The 98 B-Line was discontinued on September 7, 2009, two and a half weeks after the Canada Line opened. After this date, the #10 Hastings/Downtown/Granville bus began running more frequently along Granville street to compensate.[9]

98 B-Line stops and transfer points[edit]

98 B-Line
Up arrow
to Lonsdale Quay
Down arrow
West Coast Express
to Mission City
Burrard & Robson
Down arrow
Expo / Millennium Line
to King George / VCC–Clark
Nelson & Hornby
Seymour & Smithe
Howe & Davie
Seymour & Davie
5th Avenue
Right arrow
99 B-Line
to Commercial–Broadway
Left arrow
99 B-Line
to UBC Loop
King Edward
41st Avenue
49th Avenue
70th Avenue
Airport Station
Sea Island Way
Capstan Way
Westminster Highway
Richmond Centre
98 B-Line (Bus)
Expo/Millennium Line (SkyTrain)
West Coast Express (Commuter Rail)
SeaBus (Passenger-only Ferry)
99 B-Line (Bus)
Fare Zone 1
Fare Zone 2

Downtown Vancouver[edit]


  • 5th Avenue - Served the southern False Creek area as well as Granville Island.
  • Broadway - Transfer point to the 99 B-Line as well as many trolley routes. It is a short distance away from Vancouver General Hospital and is also the transfer point for those going to Kitsilano.
  • King Edward - Transfer point to the #25 bus, which served the affluent Shaughnessy area, University, and North Burnaby. B.C. Children's Hospital and B.C. Women's Hospital were a short distance away from the stop
  • 41st Avenue - Transfer point to the #41 bus, which served the Kerrisdale area, particularly the shopping district, and the Oakridge area. Also served as transfer point to the #43 bus, which is an express version of the #41, but only runs during peak hours, and the #480, which is an express bus from Richmond Centre to UBC Loop.
  • 49th Avenue - Transfer point to the #49 bus, which operates eastbound to nearby Langara College and terminating at Metropolis at Metrotown, the biggest shopping mall in the province. During peak hours, the route's western terminus is at University of British Columbia, instead of Dunbar Loop.
  • 70th Avenue - Served the Marpole neighbourhood and acts as a transfer point to the #100 bus (which travels along Marine Drive).


The stop for Richmond Centre.
Demolition of the former 98 B-Line busway between Sea Island Way and Lansdowne stations on No. 3 Road, in preparation for the Canada Line.
  • Airport Station - Transfer point to the #424 bus, which was a shuttle to Vancouver International Airport's main terminal. Also served the Burkeville neighbourhood of Sea Island, and was a transfer point to the #620 bus to the Tsawwassen ferry terminal. Airport Station was closed the same day the 98 B-Line was discontinued.
  • Sea Island Way - Served River Rock Casino, the largest casino in Metro Vancouver.
  • Capstan Way - Served Yaohan Centre, Union Square Shopping Centre, and also the Asian shopping district along Capstan Way itself.
  • Aberdeen - Served the main Golden Village Asian shopping district, including Aberdeen Centre, Empire Centre, Parker Place, President Plaza, and south side of Yaohan Centre.
  • Alderbridge - Served the northern part of the Lansdowne Centre shopping mall as well as the Alexandra Road restaurant district.
  • Lansdowne - Served the southern part of Lansdowne Centre and the Richmond campus of Kwantlen Polytechnic University
  • Westminster Highway - Popular transfer point to the #401 and #407 buses to Steveston along No. 1 Road and Gilbert Road, respectively. Many passengers used those routes to reach Richmond Hospital and the headquarters of WorkSafe B.C., the workers' compensation and safety board.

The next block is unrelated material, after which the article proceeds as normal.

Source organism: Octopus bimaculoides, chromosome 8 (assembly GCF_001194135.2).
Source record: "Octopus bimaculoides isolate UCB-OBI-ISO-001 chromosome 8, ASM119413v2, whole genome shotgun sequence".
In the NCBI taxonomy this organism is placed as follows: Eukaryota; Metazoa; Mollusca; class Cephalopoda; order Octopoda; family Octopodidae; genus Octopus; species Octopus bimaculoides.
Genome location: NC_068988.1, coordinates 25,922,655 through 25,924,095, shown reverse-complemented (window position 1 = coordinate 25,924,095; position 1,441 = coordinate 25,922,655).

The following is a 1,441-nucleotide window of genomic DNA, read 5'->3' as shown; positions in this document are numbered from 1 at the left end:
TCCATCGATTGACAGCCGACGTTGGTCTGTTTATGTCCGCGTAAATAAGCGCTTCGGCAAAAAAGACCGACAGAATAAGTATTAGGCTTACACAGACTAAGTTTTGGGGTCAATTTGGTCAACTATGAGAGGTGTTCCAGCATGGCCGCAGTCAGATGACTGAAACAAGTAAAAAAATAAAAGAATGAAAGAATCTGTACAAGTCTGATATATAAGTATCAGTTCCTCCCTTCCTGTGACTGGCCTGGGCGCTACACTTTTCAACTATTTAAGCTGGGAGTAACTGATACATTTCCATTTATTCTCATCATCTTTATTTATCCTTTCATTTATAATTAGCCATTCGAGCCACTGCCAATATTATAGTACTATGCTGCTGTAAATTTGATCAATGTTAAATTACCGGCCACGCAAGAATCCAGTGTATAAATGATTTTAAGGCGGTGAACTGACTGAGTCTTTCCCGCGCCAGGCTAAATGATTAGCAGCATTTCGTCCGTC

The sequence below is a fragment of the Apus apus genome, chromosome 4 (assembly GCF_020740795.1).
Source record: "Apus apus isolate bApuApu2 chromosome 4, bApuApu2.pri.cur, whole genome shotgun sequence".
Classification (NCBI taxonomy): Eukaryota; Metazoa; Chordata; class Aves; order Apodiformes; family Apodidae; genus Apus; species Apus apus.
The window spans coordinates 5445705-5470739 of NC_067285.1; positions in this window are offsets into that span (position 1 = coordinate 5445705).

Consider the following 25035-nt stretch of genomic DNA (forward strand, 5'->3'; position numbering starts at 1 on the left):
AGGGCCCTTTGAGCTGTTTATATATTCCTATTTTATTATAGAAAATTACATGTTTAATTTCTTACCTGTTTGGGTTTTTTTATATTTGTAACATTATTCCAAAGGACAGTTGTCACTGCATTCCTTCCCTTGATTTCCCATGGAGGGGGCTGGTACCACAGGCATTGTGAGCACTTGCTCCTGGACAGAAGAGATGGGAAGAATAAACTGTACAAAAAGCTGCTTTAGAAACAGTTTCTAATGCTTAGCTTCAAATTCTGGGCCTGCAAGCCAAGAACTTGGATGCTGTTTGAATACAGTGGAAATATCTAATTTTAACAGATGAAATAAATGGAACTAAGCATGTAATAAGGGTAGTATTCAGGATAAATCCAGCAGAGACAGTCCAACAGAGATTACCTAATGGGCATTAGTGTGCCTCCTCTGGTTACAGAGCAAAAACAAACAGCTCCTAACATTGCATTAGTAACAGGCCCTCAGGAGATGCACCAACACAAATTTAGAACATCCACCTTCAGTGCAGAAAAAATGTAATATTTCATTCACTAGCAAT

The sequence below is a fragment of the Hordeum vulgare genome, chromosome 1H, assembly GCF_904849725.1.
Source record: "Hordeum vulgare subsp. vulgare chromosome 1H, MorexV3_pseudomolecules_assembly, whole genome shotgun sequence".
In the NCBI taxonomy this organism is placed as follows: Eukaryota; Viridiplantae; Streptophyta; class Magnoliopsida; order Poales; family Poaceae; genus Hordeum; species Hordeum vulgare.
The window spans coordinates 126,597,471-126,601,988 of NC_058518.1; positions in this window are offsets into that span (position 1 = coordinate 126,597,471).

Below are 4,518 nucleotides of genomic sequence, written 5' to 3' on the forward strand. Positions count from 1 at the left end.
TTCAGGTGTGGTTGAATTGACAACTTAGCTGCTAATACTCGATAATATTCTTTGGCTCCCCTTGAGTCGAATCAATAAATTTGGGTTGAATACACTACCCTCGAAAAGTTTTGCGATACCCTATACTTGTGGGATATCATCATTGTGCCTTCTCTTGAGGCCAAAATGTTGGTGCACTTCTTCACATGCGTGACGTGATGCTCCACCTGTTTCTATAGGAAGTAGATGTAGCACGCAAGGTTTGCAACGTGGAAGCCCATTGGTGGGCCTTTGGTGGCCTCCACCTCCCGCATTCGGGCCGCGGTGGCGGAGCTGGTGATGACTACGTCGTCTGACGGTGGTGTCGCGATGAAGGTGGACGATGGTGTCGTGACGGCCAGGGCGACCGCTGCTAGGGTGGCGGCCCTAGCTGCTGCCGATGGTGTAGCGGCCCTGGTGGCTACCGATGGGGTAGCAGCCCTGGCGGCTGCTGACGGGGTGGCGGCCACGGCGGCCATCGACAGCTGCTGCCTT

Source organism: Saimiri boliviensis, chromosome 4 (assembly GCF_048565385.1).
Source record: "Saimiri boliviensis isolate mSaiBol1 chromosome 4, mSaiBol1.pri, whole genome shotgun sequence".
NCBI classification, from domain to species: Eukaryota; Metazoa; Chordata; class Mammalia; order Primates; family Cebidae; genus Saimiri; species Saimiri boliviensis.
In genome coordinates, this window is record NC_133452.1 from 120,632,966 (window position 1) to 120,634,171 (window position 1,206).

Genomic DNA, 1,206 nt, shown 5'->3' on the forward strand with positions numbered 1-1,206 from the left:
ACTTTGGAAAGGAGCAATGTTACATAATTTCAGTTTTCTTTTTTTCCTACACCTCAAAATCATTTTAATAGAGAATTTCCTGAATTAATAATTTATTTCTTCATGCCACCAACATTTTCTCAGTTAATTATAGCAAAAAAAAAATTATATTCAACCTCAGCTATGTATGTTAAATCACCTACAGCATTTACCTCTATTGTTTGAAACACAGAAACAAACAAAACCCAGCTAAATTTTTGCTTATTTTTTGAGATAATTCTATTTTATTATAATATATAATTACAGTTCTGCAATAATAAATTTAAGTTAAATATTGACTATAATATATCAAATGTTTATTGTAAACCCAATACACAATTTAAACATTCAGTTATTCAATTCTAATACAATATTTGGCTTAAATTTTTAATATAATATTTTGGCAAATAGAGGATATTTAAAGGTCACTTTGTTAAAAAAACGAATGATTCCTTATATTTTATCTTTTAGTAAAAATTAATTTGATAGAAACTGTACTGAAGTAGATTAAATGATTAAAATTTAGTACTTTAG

• Richmond Centre - The unofficial terminus of the line (due to the fact that the bus's destination signs read "98 RICHMOND CENTRE"). Stops outside of the Richmond Centre shopping mall and is the main transfer point to almost all of the bus routes in Richmond.
  • Brighouse - The southern terminus of the line. Served the Richmond City Hall and the Brighouse area (particularly the Minoru cultural centre, which is home to the Richmond Public Library, the local skating rink and the local swimming pool.)

Route notes[edit]

  • For early morning and late evening trips, the 98 B-Line provided local non-express service between the Brighouse stop and the Richmond Transit Centre, along No. 3 Road (south of Granville Avenue) and Steveston Highway (until Shell Road). The buses going back to Richmond Transit Centre were signed "98 To Steveston & Shell B-Line".
  • On Mondays to Fridays, during peak hours, 98 B-Line service between Vancouver and Airport Station was supplemented by the #496 Railway/Burrard Station and #491 One Road/Burrard Station express routes. The #490 Steveston/Burrard Station express route also did this but went to Highway 99 via Marpole Loop instead of Airport Station.
  • Non-express service was also provided along some of the 98 B-Line's corridors, via the #10 Granville/Downtown (along Granville Street) and #410 Railway/22nd Street Station (between the Aberdeen and Brighouse stops) routes in Vancouver and Richmond, respectively.

See also[edit]


  1. ^ "Intelligent Transportation Systems in 98 B-Line Rapid Bus Service: Advanced Technology at Work" (PDF). Federation of Canadian Municipalities. Transport Canada. Retrieved January 28, 2017. 
  2. ^ "4.6 Intelligent Transportation Systems [ITS] - #98B-Line Bus Rapid Transit Evaluation Study (Quick View)". TransLink. Retrieved January 28, 2017. 
  3. ^ a b Mills, Brian. ""Bus Rapid Transit in Vancouver: A Review of Experience" (PDF). TransLink. Archived from the original (PDF) on March 14, 2006. 
  4. ^ Hudberg, D. H. (February 23, 1998). "City of Vancouver Memorandum Re: Richmond Rapid Bus". City of Vancouver. Archived from the original on August 10, 2011. 
  5. ^ http://novax.com/products/media/98B-Line%20Final%20Report.pdf
  6. ^ "Fall Services Improvements" (PDF). The Buzzer. TransLink. August 18, 2000. Retrieved January 26, 2017. 
  7. ^ "Important Changes in Richmond Transit" (PDF). The Buzzer. TransLink. March 30, 2001. Retrieved January 26, 2017. 
  8. ^ "RAV line gets final approval, construction to start in 2005". Vancouver Sun. December 2, 2004. Archived from the original on January 21, 2005. 
  9. ^ "Connecting Transit Services". TransLink. Retrieved July 29, 2009. 

External links[edit]